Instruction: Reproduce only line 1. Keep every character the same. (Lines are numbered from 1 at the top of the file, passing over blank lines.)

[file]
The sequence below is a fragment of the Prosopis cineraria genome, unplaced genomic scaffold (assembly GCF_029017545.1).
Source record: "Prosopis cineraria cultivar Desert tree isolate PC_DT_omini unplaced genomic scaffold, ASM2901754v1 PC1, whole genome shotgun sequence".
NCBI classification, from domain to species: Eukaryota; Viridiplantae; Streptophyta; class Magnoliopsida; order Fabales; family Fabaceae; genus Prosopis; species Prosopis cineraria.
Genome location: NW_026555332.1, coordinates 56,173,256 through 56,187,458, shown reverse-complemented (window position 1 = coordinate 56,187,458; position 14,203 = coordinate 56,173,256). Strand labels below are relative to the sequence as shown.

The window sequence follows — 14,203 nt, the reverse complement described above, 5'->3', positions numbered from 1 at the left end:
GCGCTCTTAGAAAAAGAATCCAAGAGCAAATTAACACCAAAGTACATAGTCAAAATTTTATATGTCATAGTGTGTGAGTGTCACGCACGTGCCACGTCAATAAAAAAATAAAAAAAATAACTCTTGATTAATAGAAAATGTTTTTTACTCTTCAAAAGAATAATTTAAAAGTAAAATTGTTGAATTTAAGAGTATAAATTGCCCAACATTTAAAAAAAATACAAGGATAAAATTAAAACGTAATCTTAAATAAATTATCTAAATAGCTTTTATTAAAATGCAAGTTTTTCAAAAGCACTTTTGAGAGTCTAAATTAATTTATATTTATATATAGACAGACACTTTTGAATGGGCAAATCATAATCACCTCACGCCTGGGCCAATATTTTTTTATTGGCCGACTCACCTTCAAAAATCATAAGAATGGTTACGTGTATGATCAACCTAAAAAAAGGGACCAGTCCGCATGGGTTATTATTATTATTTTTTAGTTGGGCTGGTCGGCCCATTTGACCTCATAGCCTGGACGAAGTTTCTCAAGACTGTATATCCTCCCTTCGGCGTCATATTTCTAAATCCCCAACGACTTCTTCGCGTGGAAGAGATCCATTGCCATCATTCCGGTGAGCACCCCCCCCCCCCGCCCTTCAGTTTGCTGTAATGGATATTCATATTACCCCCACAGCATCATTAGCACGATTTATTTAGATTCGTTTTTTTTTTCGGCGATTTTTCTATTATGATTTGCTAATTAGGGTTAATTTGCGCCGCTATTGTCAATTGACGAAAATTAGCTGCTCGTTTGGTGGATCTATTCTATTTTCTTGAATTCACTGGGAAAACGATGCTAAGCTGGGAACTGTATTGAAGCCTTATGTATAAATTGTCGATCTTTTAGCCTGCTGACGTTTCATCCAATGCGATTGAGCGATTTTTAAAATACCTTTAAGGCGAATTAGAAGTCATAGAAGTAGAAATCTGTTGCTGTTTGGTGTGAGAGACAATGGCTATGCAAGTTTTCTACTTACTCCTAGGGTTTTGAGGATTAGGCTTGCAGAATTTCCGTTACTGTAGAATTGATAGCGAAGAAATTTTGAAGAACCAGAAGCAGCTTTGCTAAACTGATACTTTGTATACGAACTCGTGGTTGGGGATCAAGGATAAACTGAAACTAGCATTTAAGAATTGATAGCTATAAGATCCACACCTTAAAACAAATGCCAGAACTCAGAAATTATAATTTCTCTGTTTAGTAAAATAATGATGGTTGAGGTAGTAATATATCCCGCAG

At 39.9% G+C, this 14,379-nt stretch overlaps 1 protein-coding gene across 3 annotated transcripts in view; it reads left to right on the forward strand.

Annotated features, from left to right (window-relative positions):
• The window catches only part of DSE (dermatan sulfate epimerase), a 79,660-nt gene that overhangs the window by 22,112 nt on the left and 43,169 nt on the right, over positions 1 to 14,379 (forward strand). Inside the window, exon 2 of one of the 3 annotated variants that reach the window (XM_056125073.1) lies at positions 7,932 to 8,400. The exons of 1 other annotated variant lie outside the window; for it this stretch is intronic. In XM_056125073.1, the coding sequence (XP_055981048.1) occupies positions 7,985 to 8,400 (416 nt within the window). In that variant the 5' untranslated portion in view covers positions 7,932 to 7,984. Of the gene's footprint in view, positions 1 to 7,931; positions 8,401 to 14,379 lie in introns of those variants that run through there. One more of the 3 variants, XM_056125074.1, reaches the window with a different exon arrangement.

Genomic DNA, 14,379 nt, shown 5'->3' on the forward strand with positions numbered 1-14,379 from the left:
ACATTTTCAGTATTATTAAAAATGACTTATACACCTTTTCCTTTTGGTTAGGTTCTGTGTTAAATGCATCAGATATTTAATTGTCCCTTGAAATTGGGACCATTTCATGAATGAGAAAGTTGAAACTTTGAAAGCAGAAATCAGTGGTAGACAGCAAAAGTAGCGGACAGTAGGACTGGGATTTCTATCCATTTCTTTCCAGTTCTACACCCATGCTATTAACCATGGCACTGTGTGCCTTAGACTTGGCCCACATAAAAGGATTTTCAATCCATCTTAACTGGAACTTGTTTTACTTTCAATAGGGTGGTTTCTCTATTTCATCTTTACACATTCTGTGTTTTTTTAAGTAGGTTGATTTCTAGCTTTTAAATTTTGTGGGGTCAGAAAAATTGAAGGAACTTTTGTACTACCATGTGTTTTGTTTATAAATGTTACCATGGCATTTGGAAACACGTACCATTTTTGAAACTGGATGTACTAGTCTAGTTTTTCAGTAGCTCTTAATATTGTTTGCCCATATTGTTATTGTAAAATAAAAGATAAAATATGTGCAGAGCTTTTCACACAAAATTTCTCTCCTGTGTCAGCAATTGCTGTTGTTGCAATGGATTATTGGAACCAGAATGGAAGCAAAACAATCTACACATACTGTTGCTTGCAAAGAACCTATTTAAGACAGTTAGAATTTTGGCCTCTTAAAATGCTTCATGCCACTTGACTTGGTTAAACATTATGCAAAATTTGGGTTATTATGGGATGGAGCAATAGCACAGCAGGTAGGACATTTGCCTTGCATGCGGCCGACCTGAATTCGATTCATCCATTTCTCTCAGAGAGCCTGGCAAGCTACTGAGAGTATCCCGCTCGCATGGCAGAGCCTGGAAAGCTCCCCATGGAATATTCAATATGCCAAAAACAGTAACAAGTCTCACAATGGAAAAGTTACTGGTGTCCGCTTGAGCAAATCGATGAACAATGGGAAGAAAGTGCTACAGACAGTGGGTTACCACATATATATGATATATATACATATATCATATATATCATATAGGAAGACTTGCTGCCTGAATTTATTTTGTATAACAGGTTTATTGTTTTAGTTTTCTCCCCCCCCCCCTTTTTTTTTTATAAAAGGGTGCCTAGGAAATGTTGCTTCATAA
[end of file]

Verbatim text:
The sequence below is a fragment of the Prosopis cineraria genome, unplaced genomic scaffold (assembly GCF_029017545.1).